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The secret is folding: Grand Junction artist uses origami to quiet the mind

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GRAND JUNCTION, Colo. —  Ian Koss’ hands are very busy. 

He’s folding a piece of paper back and forth making tight creases using his fingernail. It is a humid day in Grand Junction and the paper is softer than usual, loose from the moisture in the air.

“I feel like I’m folding in Florida,” says Koss. 

The humid paper reminds him of his years in Gainesville, Florida where he worked for a university, published an indie magazine and, like he’s done all his life, folded paper.

“As the legend goes,” says Koss, “I was four years old and I was living with my mother in Mexico City, and we went to a bookstore that sold English language books. They were expensive books.”

There was one book that stood out to the young boy: a book on the art of origami and how to fold paper into animals. Koss had to have it and threw a fit in the aisle. Sparing the other shoppers the misery of listening to a screaming child, his mom removed him from the store. 

“My father, who was in town visiting, went back to the store and got me the book," he recalled. "And I basically taught myself from that.”

Koss has been folding paper ever since. 

Having worked in the medium most of his life, Koss knows the relative humidity by the feel of the paper. He knows that the yellow paper always folds more crisply than other colors. Why? He doesn’t exactly have an answer to that.

He just knows he enjoys folding with yellow paper the most. 

Origins of the fold

“So people talk about origami as the ancient art of Japanese paper folding,” says Koss. “But the truth is that today's origami is neither ancient nor really Japanese. Origami as an art form was revived in the 1950s by a man named Akira Yoshizawa.”

This could be a provocative statement. It should be noted that Koss puts an emphasis on "today’s origami." He is referring to the vast array of styles and methods that bloomed from Yoshizawa’s initial efforts to create a language of origami. Those efforts are only as old as the 1950s. But paper folding is more likely as old as paper itself which has its roots in China. As the invention of paper traveled to Japan, so did paper folding.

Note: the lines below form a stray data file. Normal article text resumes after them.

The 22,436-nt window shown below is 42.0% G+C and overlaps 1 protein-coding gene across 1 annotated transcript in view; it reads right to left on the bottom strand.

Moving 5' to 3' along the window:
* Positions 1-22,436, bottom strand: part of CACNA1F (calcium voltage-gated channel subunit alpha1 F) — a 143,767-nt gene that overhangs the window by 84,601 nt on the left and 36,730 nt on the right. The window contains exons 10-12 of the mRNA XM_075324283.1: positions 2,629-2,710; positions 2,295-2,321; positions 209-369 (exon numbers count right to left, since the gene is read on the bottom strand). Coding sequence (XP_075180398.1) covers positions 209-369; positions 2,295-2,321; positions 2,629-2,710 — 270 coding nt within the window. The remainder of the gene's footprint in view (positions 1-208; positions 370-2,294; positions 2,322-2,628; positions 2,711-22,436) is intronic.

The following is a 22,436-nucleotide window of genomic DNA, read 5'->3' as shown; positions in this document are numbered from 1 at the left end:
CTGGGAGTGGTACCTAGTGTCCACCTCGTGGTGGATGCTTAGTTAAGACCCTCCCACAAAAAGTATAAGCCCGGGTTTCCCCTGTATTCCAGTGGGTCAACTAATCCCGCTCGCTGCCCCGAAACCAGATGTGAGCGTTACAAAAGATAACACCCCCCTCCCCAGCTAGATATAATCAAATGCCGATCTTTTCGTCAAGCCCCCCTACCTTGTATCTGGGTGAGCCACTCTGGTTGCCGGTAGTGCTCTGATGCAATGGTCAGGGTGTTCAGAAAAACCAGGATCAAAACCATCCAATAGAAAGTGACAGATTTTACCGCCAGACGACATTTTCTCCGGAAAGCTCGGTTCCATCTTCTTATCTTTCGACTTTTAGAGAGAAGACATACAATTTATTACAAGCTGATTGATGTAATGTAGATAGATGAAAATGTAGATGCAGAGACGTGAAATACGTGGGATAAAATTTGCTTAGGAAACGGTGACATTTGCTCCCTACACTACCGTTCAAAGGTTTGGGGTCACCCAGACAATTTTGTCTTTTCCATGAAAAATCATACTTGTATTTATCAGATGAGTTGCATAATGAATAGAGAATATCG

Speaking of Yoshizawa, Koss theorizes, “He was Japanese, but in Japan at the time, origami was something that was taught to kindergartners, and kindergarten itself came from Europe.”

Friedrich Froebel, known as the father of kindergarten devised a system of teaching that involved paper folding. Froebel’s kindergarten curriculum was embraced by Japanese teaching institutions as early as the 1870s. It is likely Yoshizawa was influenced by the cultural practice of kids folding paper as well as being taught in school. But, it was considered kid’s play until he elevated it to a known art form.

Secrets of Origami in Mexico

Robert Harbin (1908 – 1978) was a famous magician in Britain. He was one of the first illusionists to appear on national television. He was the author of many books on Magic. Harbin was also an avid paper folder and wrote 18 books on how-tos of the craft. His third book on the subject was called Secrets of Origami. An English copy would find its way to Mexico City in the 1970s and would direct Ian Koss toward his paper folding path.

Magic is often the illusion of transforming one thing into another. It makes sense that a magician would find origami interesting and useful in their trade. 

Koss said, “People are fascinated by origami because it's a magic trick. You are taking something very very ordinary, a piece of paper, and transforming it into something else, you know, with–with only the magic of your hands and no additional ingredients.”

Process not product

Koss has created a tactile and aesthetic environment to live in. Every nook and shelf in his home contains a curated splash of color and form. There are Lego rockets and car models and corrugated foldings of paper everywhere. But, it is not chaos. His is an ordered universe that is comfortable to be in. The tactile connection that origami offers seems to be a necessary complement to Koss’ work which includes a lot of screen time.  

When asked what the point of origami is, Koss replied, “There is not much of a point. It's more about the process than the product. I enjoy folding a little piece of paper. It gives me an escape into a very small and ordered world for a few minutes.”

“It's just a tool that helps me get through the day. And at the end, you have this physical object that you can give away to people.”

Akira Yoshizawa said it similarly, “When you fold, the ritual and the act of creation is more important than the final result. When your hands are busy your heart is serene." 

Koss’ hands are very busy hands.


Cullen Purser is a multimedia journalist at Rocky Mountain PBS. You can reach him at cullenpurser@rmpbs.org.

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